In contrast I have a good friend who simply views interest as the cost of buying money. If he doesn’t have enough money to buy something he wants, he goes out and buys some money from the bank; the interest he pays is the cost of buying that money. So he isn’t bothered by debt at all, nor by the interest he pays on it.

    Posted by brad | October 11, 2007, 12:56 am
  8. I think the key here is that if all you have is a mortgage, then you have no consumer debt, which is usually considered bad. Technically yes, a mortgage is debt, but a mortgage can be considered an expense in the sense that renting is an expense.

    Who is better off (assuming both people have identical investment portfolios, income levels, and no consumer debt)? Person A who has $100,000 in home equity and a mortgage payment of $1000/mo, or person B who has zero equity and a rent payment of $1000/mo?

    Person B has no debt, but most people would say Person A is better off because he has home equity. (I’m obviously not including the home equity in the investment portfolio).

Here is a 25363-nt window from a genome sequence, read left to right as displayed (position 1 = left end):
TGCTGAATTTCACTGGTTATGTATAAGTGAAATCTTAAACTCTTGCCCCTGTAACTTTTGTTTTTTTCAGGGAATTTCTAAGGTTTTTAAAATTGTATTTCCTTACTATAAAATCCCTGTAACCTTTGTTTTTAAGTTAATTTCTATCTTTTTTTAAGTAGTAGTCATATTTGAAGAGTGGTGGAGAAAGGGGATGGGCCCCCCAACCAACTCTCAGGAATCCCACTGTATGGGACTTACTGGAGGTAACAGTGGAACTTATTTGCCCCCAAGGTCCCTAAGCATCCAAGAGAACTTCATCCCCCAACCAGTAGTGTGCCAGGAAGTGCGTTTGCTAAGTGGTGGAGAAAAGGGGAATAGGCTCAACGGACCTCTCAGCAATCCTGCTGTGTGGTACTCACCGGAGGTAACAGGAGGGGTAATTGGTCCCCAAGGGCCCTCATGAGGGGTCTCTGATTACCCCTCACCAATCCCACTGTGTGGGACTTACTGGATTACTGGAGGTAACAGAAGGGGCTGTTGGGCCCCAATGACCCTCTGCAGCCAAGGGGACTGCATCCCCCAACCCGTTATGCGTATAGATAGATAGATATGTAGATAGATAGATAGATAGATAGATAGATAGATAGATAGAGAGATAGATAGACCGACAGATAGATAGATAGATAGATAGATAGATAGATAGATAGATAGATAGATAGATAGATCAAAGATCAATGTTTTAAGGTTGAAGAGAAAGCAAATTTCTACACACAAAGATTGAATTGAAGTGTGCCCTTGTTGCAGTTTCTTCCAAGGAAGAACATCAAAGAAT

In the end, I think it comes down to personal preference on how you define your debt and how you handle it.

    Posted by Patrick | October 11, 2007, 1:53 am
  9. A lot of good discussion. For me, I would consider myself debt free even if I have a mortgage. Because it’s a good debt (generally) that gives you leverage.

    Posted by Pinyo | October 11, 2007, 3:29 am
  10. I would say debt-free could include a mortgage…but only an 80% mortgage. I think the second mortgage, HELOC, PMI, etc. counts as serious debt.